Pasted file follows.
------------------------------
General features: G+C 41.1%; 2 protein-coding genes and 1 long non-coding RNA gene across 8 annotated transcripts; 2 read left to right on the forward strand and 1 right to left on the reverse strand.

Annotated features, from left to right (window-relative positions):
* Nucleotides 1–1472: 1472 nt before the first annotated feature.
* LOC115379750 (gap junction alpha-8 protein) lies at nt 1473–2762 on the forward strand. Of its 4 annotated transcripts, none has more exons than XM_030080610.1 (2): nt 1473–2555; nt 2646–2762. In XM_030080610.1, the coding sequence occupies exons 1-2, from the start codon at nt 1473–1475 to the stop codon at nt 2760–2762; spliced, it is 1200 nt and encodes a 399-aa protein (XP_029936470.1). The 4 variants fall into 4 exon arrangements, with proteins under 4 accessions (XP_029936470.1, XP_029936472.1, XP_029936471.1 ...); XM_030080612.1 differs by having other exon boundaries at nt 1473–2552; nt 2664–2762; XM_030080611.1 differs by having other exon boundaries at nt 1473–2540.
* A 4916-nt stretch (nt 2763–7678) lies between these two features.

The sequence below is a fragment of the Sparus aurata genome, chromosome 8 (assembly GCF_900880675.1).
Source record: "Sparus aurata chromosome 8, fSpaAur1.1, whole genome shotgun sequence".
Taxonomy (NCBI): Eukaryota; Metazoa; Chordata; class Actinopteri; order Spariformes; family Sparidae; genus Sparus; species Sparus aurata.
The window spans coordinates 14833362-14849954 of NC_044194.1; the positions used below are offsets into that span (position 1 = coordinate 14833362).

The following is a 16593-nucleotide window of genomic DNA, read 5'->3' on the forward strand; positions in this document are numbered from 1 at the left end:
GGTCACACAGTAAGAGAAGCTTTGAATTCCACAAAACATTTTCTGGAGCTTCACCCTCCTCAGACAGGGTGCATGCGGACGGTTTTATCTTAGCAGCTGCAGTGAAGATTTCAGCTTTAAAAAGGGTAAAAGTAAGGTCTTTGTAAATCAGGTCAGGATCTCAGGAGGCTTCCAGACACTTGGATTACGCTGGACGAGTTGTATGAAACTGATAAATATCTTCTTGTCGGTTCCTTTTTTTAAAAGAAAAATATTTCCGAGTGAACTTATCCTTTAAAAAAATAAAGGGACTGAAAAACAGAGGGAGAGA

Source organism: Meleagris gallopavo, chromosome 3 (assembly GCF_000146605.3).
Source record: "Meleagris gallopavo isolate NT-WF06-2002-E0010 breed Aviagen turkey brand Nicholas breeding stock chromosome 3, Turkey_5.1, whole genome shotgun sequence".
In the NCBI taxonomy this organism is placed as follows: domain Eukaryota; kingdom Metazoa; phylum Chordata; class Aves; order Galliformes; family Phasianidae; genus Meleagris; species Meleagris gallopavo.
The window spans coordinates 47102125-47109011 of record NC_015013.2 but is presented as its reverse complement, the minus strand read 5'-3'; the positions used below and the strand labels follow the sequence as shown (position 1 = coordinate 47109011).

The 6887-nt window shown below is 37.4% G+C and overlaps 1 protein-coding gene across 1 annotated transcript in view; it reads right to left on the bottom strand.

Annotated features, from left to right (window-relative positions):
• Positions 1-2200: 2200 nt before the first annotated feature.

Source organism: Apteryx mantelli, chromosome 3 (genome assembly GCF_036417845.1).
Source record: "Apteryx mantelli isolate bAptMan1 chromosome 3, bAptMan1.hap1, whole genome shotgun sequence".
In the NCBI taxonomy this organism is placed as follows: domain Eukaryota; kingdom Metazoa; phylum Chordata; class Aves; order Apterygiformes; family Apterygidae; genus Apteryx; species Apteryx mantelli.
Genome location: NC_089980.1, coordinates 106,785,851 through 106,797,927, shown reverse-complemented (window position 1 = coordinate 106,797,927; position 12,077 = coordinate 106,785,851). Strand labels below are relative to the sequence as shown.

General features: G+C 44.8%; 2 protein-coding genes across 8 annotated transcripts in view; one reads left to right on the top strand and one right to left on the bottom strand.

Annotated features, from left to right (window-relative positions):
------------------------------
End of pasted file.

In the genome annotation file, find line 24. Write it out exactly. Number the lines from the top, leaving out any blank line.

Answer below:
Annotated features, from left to right (window-relative positions):